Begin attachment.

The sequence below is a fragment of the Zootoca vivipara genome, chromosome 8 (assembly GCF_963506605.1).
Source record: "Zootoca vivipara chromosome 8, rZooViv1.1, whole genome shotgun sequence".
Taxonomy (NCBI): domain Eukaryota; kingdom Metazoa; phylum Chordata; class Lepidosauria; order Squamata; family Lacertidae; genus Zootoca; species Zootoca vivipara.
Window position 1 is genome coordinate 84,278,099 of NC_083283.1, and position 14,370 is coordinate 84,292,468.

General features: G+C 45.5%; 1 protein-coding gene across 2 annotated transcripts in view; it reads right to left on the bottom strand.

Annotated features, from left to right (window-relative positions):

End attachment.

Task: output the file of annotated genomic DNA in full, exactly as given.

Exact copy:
The sequence below is a fragment of the Zootoca vivipara genome, chromosome 8 (assembly GCF_963506605.1).
Source record: "Zootoca vivipara chromosome 8, rZooViv1.1, whole genome shotgun sequence".
Taxonomy (NCBI): domain Eukaryota; kingdom Metazoa; phylum Chordata; class Lepidosauria; order Squamata; family Lacertidae; genus Zootoca; species Zootoca vivipara.
Window position 1 is genome coordinate 84,278,099 of NC_083283.1, and position 14,370 is coordinate 84,292,468.

General features: G+C 45.5%; 1 protein-coding gene across 2 annotated transcripts in view; it reads right to left on the bottom strand.

Annotated features, from left to right (window-relative positions):